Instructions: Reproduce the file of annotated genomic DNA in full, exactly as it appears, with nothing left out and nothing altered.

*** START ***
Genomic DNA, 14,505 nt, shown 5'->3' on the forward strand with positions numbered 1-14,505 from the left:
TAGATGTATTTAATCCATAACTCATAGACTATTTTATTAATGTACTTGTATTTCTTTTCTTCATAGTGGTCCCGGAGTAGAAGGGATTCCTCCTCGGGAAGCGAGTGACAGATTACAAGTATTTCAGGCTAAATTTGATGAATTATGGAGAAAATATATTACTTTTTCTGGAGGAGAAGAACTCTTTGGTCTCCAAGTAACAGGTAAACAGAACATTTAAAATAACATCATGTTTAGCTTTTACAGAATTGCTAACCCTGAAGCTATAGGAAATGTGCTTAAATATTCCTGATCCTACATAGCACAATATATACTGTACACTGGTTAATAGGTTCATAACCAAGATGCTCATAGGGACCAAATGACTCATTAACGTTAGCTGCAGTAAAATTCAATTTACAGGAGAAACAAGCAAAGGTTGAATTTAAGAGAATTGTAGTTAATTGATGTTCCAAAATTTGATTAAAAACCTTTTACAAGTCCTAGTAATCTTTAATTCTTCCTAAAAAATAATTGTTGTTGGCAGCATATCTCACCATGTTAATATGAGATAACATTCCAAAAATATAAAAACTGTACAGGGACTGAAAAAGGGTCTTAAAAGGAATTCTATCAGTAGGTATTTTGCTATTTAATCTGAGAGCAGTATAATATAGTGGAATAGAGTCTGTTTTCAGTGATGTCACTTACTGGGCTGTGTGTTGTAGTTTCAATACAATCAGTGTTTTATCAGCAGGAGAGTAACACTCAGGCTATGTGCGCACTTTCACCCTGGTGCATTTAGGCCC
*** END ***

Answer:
Genomic DNA, 14,505 nt, shown 5'->3' on the forward strand with positions numbered 1-14,505 from the left:
TAGATGTATTTAATCCATAACTCATAGACTATTTTATTAATGTACTTGTATTTCTTTTCTTCATAGTGGTCCCGGAGTAGAAGGGATTCCTCCTCGGGAAGCGAGTGACAGATTACAAGTATTTCAGGCTAAATTTGATGAATTATGGAGAAAATATATTACTTTTTCTGGAGGAGAAGAACTCTTTGGTCTCCAAGTAACAGGTAAACAGAACATTTAAAATAACATCATGTTTAGCTTTTACAGAATTGCTAACCCTGAAGCTATAGGAAATGTGCTTAAATATTCCTGATCCTACATAGCACAATATATACTGTACACTGGTTAATAGGTTCATAACCAAGATGCTCATAGGGACCAAATGACTCATTAACGTTAGCTGCAGTAAAATTCAATTTACAGGAGAAACAAGCAAAGGTTGAATTTAAGAGAATTGTAGTTAATTGATGTTCCAAAATTTGATTAAAAACCTTTTACAAGTCCTAGTAATCTTTAATTCTTCCTAAAAAATAATTGTTGTTGGCAGCATATCTCACCATGTTAATATGAGATAACATTCCAAAAATATAAAAACTGTACAGGGACTGAAAAAGGGTCTTAAAAGGAATTCTATCAGTAGGTATTTTGCTATTTAATCTGAGAGCAGTATAATATAGTGGAATAGAGTCTGTTTTCAGTGATGTCACTTACTGGGCTGTGTGTTGTAGTTTCAATACAATCAGTGTTTTATCAGCAGGAGAGTAACACTCAGGCTATGTGCGCACTTTCACCCTGGTGCATTTAGGCCC